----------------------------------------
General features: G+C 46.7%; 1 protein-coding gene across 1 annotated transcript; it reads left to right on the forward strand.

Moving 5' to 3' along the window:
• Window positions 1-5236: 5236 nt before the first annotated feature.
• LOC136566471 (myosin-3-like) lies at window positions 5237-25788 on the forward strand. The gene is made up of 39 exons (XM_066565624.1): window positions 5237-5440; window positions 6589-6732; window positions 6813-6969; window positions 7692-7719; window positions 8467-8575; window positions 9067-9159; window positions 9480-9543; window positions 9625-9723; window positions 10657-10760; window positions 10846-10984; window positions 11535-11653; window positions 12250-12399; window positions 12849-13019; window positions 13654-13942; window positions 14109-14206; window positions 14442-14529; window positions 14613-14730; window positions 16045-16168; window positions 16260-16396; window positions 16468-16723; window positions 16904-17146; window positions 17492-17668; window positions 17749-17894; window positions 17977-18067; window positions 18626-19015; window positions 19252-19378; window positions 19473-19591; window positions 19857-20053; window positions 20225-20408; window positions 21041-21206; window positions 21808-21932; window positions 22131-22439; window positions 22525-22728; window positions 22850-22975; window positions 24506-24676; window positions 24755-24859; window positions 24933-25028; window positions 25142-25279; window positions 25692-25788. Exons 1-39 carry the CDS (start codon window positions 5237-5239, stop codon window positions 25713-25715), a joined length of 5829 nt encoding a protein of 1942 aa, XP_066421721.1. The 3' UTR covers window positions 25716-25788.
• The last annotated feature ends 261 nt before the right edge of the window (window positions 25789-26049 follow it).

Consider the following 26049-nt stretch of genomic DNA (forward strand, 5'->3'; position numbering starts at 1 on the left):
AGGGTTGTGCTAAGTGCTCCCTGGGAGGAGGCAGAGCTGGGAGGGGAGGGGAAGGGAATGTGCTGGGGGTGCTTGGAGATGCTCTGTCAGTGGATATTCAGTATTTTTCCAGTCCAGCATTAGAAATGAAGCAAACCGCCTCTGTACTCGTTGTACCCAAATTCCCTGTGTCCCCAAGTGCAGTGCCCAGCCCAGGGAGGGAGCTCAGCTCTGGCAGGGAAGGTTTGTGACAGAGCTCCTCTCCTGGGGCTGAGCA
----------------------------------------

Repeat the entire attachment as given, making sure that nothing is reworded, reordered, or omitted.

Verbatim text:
General features: G+C 46.7%; 1 protein-coding gene across 1 annotated transcript; it reads left to right on the forward strand.

Moving 5' to 3' along the window:
• Window positions 1-5236: 5236 nt before the first annotated feature.
• LOC136566471 (myosin-3-like) lies at window positions 5237-25788 on the forward strand. The gene is made up of 39 exons (XM_066565624.1): window positions 5237-5440; window positions 6589-6732; window positions 6813-6969; window positions 7692-7719; window positions 8467-8575; window positions 9067-9159; window positions 9480-9543; window positions 9625-9723; window positions 10657-10760; window positions 10846-10984; window positions 11535-11653; window positions 12250-12399; window positions 12849-13019; window positions 13654-13942; window positions 14109-14206; window positions 14442-14529; window positions 14613-14730; window positions 16045-16168; window positions 16260-16396; window positions 16468-16723; window positions 16904-17146; window positions 17492-17668; window positions 17749-17894; window positions 17977-18067; window positions 18626-19015; window positions 19252-19378; window positions 19473-19591; window positions 19857-20053; window positions 20225-20408; window positions 21041-21206; window positions 21808-21932; window positions 22131-22439; window positions 22525-22728; window positions 22850-22975; window positions 24506-24676; window positions 24755-24859; window positions 24933-25028; window positions 25142-25279; window positions 25692-25788. Exons 1-39 carry the CDS (start codon window positions 5237-5239, stop codon window positions 25713-25715), a joined length of 5829 nt encoding a protein of 1942 aa, XP_066421721.1. The 3' UTR covers window positions 25716-25788.
• The last annotated feature ends 261 nt before the right edge of the window (window positions 25789-26049 follow it).

Consider the following 26049-nt stretch of genomic DNA (forward strand, 5'->3'; position numbering starts at 1 on the left):
AGGGTTGTGCTAAGTGCTCCCTGGGAGGAGGCAGAGCTGGGAGGGGAGGGGAAGGGAATGTGCTGGGGGTGCTTGGAGATGCTCTGTCAGTGGATATTCAGTATTTTTCCAGTCCAGCATTAGAAATGAAGCAAACCGCCTCTGTACTCGTTGTACCCAAATTCCCTGTGTCCCCAAGTGCAGTGCCCAGCCCAGGGAGGGAGCTCAGCTCTGGCAGGGAAGGTTTGTGACAGAGCTCCTCTCCTGGGGCTGAGCA